Waning global demand, particularly in the electronics sector that’s vital to much of the region, continued to weigh on Asia purchasing manager indexes, according to releases Monday.
Trade friction between the world’s two biggest economies is straining the outlook despite both countries agreeing over the weekend to resume negotiations.
June PMIs for Japan, South Korea, Malaysia, and Taiwan fell further below 50, signaling deeper contractions in factory output. South Korea’s index slumped to a four-month low of 47.5, while Taiwan’s reading of 45.5 was the weakest since November 2011, according to IHS Markit data. Both China’s official manufacturing PMI and the Caixin report signaled declining production last month.
Recent US-China developments – including a pledge by US President Donald Trump, at the weekend’s Group of 20 meetings, to delay any further tariffs – have done little to convince economists that the data will show a turnaround this year.
“We could have just changed the date and republished our old report on the last G-20 summit in December 2018,” Raymond Yeung, chief economist for greater China at Australia & New Zealand Banking Group Ltd, said in a note.
“The US has again held off new tariffs in exchange for China’s purchases of agricultural products. However, the US did not promise that it won’t escalate its trade measures.”
Economists have been downgrading their growth estimates for this year amid the slump in global demand.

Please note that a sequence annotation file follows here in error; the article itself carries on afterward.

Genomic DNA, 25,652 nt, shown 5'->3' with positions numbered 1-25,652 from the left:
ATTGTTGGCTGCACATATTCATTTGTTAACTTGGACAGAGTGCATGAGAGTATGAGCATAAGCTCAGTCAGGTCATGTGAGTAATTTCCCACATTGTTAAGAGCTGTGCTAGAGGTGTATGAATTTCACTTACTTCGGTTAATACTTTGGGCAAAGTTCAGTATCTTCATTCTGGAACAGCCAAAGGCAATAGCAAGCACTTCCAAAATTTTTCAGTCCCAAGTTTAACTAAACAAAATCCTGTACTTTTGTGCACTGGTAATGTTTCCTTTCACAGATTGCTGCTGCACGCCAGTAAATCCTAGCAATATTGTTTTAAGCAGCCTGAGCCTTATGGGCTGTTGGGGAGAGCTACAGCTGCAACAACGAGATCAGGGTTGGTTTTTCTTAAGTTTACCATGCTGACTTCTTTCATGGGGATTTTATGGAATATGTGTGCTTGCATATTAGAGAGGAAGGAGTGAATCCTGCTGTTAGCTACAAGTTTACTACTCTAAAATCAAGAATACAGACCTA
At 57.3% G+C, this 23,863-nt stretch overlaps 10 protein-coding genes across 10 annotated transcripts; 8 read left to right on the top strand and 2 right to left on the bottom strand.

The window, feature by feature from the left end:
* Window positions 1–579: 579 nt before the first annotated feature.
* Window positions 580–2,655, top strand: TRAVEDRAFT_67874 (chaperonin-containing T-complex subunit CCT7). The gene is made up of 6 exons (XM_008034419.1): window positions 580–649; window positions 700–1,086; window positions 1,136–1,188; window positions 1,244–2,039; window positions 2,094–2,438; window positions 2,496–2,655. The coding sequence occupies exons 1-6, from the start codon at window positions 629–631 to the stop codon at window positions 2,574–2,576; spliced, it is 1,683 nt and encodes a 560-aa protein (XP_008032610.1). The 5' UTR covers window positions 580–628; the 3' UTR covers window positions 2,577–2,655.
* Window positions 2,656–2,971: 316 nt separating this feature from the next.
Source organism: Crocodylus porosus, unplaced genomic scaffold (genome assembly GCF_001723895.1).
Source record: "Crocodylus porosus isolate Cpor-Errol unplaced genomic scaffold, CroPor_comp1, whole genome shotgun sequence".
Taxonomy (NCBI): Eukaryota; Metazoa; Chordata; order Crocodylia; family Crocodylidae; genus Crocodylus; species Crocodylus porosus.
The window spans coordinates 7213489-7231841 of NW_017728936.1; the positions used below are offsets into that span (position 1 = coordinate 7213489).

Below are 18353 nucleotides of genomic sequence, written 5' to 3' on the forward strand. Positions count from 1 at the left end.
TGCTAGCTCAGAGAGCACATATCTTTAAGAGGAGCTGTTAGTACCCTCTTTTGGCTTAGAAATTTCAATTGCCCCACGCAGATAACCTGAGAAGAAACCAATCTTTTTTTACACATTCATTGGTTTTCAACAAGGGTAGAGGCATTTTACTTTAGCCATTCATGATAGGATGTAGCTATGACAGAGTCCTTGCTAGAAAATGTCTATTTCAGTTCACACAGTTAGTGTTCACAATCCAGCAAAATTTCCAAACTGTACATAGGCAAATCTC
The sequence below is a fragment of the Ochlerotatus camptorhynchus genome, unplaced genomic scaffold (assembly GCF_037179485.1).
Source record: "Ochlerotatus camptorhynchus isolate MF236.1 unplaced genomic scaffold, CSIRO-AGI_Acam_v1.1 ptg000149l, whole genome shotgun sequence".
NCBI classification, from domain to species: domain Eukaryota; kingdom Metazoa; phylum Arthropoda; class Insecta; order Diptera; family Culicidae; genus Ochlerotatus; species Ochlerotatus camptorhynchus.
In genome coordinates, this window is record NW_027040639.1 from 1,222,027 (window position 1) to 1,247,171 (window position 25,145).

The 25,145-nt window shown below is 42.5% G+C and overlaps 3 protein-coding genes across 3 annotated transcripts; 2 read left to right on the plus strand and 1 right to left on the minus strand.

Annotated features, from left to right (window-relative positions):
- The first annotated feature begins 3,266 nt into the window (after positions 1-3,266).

The World Bank last month slashed its global growth forecast to 2.6% from its January projection of 2.9%, given a slowdown in trade to its weakest since the financial crisis and weakening investment.
What Bloomberg’s economists say: “The pressures on Asia’s manufacturing sectors are expected to continue. Even with the US and China reaching another trade truce for now, the 25% tariffs are still in place on half of China’s exports to the US – constraining China’s exports and disrupting production in other parts of Asia.” – Chang Shu, chief Asia economist.
The manufacturing sentiment data coincide with weak recent export readings. Japan’s exports fell for a sixth month in May, down 7.8% from a year earlier, taking business sentiment to its lowest level in almost three years in June. Shipments from South Korea, Taiwan, Singapore, and Thailand have also contracted.
PMIs in Vietnam and the Philippines gained in June amid supply-chain diversions to South-East Asia. Vietnam has enjoyed rare success in exports, with shipments increasing 7.3% in the first six months of the year from the same period in 2018, recent figures showed.
“Most South-East Asian economies have seen exports plunge,” Sian Fenner, lead Asia economist at Oxford Economics, said on Bloomberg Television yesterday ahead of the releases.
“The manufacturing sector in general is going to remain very weak this year and be a drag for most economies.”